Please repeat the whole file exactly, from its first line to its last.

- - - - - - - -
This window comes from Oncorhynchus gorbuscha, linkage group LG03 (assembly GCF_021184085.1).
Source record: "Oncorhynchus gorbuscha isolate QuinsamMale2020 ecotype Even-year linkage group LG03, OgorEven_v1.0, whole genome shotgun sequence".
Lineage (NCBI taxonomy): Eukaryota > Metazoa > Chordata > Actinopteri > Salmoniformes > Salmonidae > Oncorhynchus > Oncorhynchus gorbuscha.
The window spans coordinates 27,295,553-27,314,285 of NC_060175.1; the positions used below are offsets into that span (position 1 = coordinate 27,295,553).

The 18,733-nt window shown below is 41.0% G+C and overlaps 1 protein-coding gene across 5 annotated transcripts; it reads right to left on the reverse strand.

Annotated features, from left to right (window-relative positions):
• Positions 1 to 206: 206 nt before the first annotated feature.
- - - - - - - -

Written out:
This window comes from Oncorhynchus gorbuscha, linkage group LG03 (assembly GCF_021184085.1).
Source record: "Oncorhynchus gorbuscha isolate QuinsamMale2020 ecotype Even-year linkage group LG03, OgorEven_v1.0, whole genome shotgun sequence".
Lineage (NCBI taxonomy): Eukaryota > Metazoa > Chordata > Actinopteri > Salmoniformes > Salmonidae > Oncorhynchus > Oncorhynchus gorbuscha.
The window spans coordinates 27,295,553-27,314,285 of NC_060175.1; the positions used below are offsets into that span (position 1 = coordinate 27,295,553).

The 18,733-nt window shown below is 41.0% G+C and overlaps 1 protein-coding gene across 5 annotated transcripts; it reads right to left on the reverse strand.

Annotated features, from left to right (window-relative positions):
• Positions 1 to 206: 206 nt before the first annotated feature.